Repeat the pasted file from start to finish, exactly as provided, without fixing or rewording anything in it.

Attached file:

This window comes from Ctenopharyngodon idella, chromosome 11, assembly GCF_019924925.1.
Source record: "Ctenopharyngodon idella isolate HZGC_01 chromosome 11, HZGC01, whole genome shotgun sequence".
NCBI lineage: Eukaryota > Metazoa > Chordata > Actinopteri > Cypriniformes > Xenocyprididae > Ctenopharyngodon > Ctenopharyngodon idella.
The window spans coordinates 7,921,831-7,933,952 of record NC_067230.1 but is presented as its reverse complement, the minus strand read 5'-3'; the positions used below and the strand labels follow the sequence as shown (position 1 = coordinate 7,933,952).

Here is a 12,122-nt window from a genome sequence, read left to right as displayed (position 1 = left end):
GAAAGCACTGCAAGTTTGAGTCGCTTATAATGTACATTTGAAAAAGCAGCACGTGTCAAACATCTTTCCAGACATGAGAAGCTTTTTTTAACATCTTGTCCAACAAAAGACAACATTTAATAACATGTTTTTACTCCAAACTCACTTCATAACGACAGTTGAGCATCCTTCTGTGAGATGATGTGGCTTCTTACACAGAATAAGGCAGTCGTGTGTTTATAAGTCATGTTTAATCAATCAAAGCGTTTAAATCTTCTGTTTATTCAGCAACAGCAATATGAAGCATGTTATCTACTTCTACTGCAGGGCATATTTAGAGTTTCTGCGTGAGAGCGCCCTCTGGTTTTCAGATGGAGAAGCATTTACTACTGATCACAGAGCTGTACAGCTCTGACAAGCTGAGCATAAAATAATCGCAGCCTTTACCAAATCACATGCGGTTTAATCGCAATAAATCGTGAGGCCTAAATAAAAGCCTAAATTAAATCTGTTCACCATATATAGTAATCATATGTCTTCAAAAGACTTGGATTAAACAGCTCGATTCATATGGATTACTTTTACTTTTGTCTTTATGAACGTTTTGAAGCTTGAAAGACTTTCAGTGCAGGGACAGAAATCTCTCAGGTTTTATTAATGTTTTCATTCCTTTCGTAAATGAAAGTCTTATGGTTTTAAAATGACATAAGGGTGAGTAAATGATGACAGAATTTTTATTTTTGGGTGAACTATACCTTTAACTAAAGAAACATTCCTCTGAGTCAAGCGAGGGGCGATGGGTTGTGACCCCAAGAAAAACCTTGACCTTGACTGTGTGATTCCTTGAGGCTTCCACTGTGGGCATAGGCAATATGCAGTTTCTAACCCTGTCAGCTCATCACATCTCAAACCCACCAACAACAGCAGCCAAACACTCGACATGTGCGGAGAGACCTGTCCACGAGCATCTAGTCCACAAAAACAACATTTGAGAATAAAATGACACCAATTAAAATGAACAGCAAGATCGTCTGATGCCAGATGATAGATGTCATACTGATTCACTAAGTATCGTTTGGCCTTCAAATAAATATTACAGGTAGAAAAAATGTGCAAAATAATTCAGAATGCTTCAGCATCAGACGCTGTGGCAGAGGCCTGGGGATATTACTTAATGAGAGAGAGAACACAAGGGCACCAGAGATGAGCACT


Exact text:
This window comes from Ctenopharyngodon idella, chromosome 11, assembly GCF_019924925.1.
Source record: "Ctenopharyngodon idella isolate HZGC_01 chromosome 11, HZGC01, whole genome shotgun sequence".
NCBI lineage: Eukaryota > Metazoa > Chordata > Actinopteri > Cypriniformes > Xenocyprididae > Ctenopharyngodon > Ctenopharyngodon idella.
The window spans coordinates 7,921,831-7,933,952 of record NC_067230.1 but is presented as its reverse complement, the minus strand read 5'-3'; the positions used below and the strand labels follow the sequence as shown (position 1 = coordinate 7,933,952).

Here is a 12,122-nt window from a genome sequence, read left to right as displayed (position 1 = left end):
GAAAGCACTGCAAGTTTGAGTCGCTTATAATGTACATTTGAAAAAGCAGCACGTGTCAAACATCTTTCCAGACATGAGAAGCTTTTTTTAACATCTTGTCCAACAAAAGACAACATTTAATAACATGTTTTTACTCCAAACTCACTTCATAACGACAGTTGAGCATCCTTCTGTGAGATGATGTGGCTTCTTACACAGAATAAGGCAGTCGTGTGTTTATAAGTCATGTTTAATCAATCAAAGCGTTTAAATCTTCTGTTTATTCAGCAACAGCAATATGAAGCATGTTATCTACTTCTACTGCAGGGCATATTTAGAGTTTCTGCGTGAGAGCGCCCTCTGGTTTTCAGATGGAGAAGCATTTACTACTGATCACAGAGCTGTACAGCTCTGACAAGCTGAGCATAAAATAATCGCAGCCTTTACCAAATCACATGCGGTTTAATCGCAATAAATCGTGAGGCCTAAATAAAAGCCTAAATTAAATCTGTTCACCATATATAGTAATCATATGTCTTCAAAAGACTTGGATTAAACAGCTCGATTCATATGGATTACTTTTACTTTTGTCTTTATGAACGTTTTGAAGCTTGAAAGACTTTCAGTGCAGGGACAGAAATCTCTCAGGTTTTATTAATGTTTTCATTCCTTTCGTAAATGAAAGTCTTATGGTTTTAAAATGACATAAGGGTGAGTAAATGATGACAGAATTTTTATTTTTGGGTGAACTATACCTTTAACTAAAGAAACATTCCTCTGAGTCAAGCGAGGGGCGATGGGTTGTGACCCCAAGAAAAACCTTGACCTTGACTGTGTGATTCCTTGAGGCTTCCACTGTGGGCATAGGCAATATGCAGTTTCTAACCCTGTCAGCTCATCACATCTCAAACCCACCAACAACAGCAGCCAAACACTCGACATGTGCGGAGAGACCTGTCCACGAGCATCTAGTCCACAAAAACAACATTTGAGAATAAAATGACACCAATTAAAATGAACAGCAAGATCGTCTGATGCCAGATGATAGATGTCATACTGATTCACTAAGTATCGTTTGGCCTTCAAATAAATATTACAGGTAGAAAAAATGTGCAAAATAATTCAGAATGCTTCAGCATCAGACGCTGTGGCAGAGGCCTGGGGATATTACTTAATGAGAGAGAGAACACAAGGGCACCAGAGATGAGCACT